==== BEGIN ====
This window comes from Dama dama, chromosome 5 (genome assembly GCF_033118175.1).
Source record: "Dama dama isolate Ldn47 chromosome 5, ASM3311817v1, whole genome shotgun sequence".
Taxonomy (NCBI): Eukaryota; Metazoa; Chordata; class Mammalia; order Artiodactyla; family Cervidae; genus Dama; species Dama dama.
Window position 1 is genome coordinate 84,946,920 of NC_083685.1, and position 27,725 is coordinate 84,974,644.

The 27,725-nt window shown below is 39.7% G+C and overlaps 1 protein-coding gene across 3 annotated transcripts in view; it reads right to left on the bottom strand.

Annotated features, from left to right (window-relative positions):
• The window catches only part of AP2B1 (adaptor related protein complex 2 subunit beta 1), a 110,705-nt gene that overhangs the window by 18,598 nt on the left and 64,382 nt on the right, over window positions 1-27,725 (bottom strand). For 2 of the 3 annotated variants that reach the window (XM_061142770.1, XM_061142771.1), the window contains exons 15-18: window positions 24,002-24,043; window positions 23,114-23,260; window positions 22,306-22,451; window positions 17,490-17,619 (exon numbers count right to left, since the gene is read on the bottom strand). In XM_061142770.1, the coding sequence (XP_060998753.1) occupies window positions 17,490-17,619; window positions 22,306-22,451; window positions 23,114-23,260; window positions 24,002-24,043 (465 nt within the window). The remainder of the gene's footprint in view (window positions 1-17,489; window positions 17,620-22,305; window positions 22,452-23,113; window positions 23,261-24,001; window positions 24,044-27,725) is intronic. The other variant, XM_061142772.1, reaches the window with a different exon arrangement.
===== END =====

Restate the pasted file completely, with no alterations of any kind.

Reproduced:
This window comes from Dama dama, chromosome 5 (genome assembly GCF_033118175.1).
Source record: "Dama dama isolate Ldn47 chromosome 5, ASM3311817v1, whole genome shotgun sequence".
Taxonomy (NCBI): Eukaryota; Metazoa; Chordata; class Mammalia; order Artiodactyla; family Cervidae; genus Dama; species Dama dama.
Window position 1 is genome coordinate 84,946,920 of NC_083685.1, and position 27,725 is coordinate 84,974,644.

The 27,725-nt window shown below is 39.7% G+C and overlaps 1 protein-coding gene across 3 annotated transcripts in view; it reads right to left on the bottom strand.

Annotated features, from left to right (window-relative positions):
• The window catches only part of AP2B1 (adaptor related protein complex 2 subunit beta 1), a 110,705-nt gene that overhangs the window by 18,598 nt on the left and 64,382 nt on the right, over window positions 1-27,725 (bottom strand). For 2 of the 3 annotated variants that reach the window (XM_061142770.1, XM_061142771.1), the window contains exons 15-18: window positions 24,002-24,043; window positions 23,114-23,260; window positions 22,306-22,451; window positions 17,490-17,619 (exon numbers count right to left, since the gene is read on the bottom strand). In XM_061142770.1, the coding sequence (XP_060998753.1) occupies window positions 17,490-17,619; window positions 22,306-22,451; window positions 23,114-23,260; window positions 24,002-24,043 (465 nt within the window). The remainder of the gene's footprint in view (window positions 1-17,489; window positions 17,620-22,305; window positions 22,452-23,113; window positions 23,261-24,001; window positions 24,044-27,725) is intronic. The other variant, XM_061142772.1, reaches the window with a different exon arrangement.